Chanukkah, the Festival of Lights, is an occasion to celebrate with traditional foods and old favorites with a new twist. At the center of the traditional Chanukkah menu is food cooked in oil, commemorating and symbolizing the oil that lit the Second Temple for eight days when there was only enough for one. It’s a great occasion to try out new holiday food ideas. There&rsquo ;s loads of scope for delicious and exciting but still healthy food, using vegetarian ingredients. Eating cheese is another Chanukkah tradition that also offers plenty of great vegetarian possibilities.
Whatever dishes you choose for your Chanukkah gathering, the oil is a vital ingredient that has a great impact on the flavor of your final product. Organic olive oil is the perfect choice for your Chanukkah cooking. There’s one other oil issue to consider. Consider using eco candles in your menorah, or if you’re using oil lamps, try environmentally friendly bio oil, made from recycled vegetable fats.
The essential vegetarian Chanukkah dish is the potato pancake, or latke. Whether you opt for the traditional latke or croquettes, made with mashed potato, you can give them all sorts of delicious treatments. For different flavor, add herbs or spice them up with hot ingredients.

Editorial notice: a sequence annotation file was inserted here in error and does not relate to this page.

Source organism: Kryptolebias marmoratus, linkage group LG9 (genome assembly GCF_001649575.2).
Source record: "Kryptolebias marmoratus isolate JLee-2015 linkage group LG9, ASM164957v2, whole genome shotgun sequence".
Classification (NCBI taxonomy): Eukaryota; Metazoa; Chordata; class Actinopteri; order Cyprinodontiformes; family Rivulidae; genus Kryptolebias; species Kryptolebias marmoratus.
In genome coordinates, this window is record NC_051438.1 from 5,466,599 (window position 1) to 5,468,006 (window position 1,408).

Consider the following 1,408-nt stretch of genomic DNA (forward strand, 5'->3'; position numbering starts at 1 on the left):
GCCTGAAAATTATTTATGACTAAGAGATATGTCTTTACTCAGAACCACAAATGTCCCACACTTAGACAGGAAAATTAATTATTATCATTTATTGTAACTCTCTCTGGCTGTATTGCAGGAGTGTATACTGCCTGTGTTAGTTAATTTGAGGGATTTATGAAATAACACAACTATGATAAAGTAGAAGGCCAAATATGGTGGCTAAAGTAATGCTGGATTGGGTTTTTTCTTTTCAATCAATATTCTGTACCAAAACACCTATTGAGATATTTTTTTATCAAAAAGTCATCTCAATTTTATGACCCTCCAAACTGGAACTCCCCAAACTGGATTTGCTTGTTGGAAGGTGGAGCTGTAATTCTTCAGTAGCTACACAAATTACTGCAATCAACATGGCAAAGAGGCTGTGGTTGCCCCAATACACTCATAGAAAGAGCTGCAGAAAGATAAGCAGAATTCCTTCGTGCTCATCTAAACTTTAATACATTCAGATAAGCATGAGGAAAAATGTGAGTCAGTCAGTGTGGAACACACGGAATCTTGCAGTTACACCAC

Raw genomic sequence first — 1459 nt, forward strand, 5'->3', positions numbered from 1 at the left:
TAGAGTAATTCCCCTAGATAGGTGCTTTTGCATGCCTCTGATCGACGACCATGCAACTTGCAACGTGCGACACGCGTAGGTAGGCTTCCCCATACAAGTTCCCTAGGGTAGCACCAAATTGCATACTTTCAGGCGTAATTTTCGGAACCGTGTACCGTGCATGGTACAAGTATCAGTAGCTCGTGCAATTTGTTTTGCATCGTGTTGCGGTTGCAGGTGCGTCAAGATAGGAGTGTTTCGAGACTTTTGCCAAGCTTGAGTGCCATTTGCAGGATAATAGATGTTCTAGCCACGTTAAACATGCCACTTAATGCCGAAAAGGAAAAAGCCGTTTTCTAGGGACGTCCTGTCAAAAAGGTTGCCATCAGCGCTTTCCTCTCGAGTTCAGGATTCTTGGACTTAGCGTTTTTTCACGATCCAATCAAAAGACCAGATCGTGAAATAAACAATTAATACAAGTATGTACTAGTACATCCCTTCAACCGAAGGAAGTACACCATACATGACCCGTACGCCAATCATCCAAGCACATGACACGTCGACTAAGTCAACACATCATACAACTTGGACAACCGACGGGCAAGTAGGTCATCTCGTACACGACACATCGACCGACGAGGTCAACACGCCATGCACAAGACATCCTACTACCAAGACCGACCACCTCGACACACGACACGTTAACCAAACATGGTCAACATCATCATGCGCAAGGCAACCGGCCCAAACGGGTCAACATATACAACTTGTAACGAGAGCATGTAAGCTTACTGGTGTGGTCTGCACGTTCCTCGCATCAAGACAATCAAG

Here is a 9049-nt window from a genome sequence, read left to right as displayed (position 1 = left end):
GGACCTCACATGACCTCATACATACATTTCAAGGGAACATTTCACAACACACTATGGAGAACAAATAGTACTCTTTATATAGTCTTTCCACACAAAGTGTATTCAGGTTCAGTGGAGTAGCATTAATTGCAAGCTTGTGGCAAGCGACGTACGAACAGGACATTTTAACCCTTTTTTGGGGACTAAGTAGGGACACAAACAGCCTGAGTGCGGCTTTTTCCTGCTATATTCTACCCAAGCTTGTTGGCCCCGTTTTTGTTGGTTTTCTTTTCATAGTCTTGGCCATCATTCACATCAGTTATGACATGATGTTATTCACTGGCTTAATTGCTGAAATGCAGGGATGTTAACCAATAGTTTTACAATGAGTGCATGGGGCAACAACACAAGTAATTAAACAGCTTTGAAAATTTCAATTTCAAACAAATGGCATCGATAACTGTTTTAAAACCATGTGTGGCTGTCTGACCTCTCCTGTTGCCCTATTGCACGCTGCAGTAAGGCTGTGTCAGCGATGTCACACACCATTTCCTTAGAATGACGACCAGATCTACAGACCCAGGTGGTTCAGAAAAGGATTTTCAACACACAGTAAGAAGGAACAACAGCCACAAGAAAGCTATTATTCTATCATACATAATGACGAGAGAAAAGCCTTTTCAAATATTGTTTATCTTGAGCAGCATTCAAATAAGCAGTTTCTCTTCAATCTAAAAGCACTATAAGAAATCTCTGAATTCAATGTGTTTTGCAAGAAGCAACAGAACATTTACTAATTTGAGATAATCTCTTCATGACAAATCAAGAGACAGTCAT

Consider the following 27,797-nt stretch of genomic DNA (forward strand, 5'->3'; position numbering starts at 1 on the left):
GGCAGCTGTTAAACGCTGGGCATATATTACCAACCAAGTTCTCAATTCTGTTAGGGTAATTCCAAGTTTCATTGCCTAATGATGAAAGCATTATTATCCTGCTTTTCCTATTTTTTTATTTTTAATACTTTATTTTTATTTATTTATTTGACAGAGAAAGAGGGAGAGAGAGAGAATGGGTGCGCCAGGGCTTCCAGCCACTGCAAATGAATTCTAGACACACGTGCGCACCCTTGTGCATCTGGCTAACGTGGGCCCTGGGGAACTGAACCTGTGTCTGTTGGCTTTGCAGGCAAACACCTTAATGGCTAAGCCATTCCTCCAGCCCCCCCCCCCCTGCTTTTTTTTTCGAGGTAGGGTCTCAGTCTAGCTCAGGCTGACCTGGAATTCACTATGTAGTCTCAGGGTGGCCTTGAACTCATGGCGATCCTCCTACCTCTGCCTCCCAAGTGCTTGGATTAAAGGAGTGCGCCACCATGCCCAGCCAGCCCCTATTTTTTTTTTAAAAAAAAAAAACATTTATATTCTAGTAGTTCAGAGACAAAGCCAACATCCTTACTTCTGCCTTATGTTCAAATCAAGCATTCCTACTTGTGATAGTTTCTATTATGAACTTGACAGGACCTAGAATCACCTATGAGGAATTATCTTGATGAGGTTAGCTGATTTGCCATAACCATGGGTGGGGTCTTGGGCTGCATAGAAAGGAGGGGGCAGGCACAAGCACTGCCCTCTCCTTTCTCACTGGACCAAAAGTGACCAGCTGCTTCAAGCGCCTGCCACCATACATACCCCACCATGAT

For latkes with a difference, consider other vegetables. Butternut squash, cauliflower and root vegetables like parsnips and beetroot are all suitable for making different kinds of latke. Spice them up with chilli, cumin and other herbs – from your garden, if you can. Healthy holiday food is best seasoned with top quality organic condiments, that are now easily available in delis, supermarkets and online. Don’t forget the free range, cruelty free eggs.
Vegetable latkes or fritters with cheese will allow you to combine two of the core Chanukkah traditions. Spinach, leeks and courgettes are always given a lift with added cheese. Vegetarian cheese is now much easier to find than it used to be, and in a range of varieties. The difference is that it uses a vegetarian rennet substitute in the curdling process, instead of rennet from cow’s stomachs. Modern food labeling makes it easy to make sure you’re getting something that’s suitable for vegetarians.
No Chanukkah celebration is complete without something sweet. Doughnuts and Sufganiyot are vegetarian, and though we don’t normally think of them as healthy food, making mini versions that, by definition, have fewer calories is a good idea. You can also find recipes for baked versions online. On the other hand, upmarket Israeli bakeries have pioneered many variations on the conventional jelly doughnut, with less sugary fillings and healthy fillings like honey and nuts.
Honey puffs are another delicious treat, especially for the kids. Organic honey is a must for home made honey puffs that are always unbeatable. Chocolate Chanukah gelt can also be made at home. Good quality fair trade chocolate will make it extra special.
These are only a few ideas to help make your Chanukah holiday food a little more sophisticated, healthy and eco-friendly too.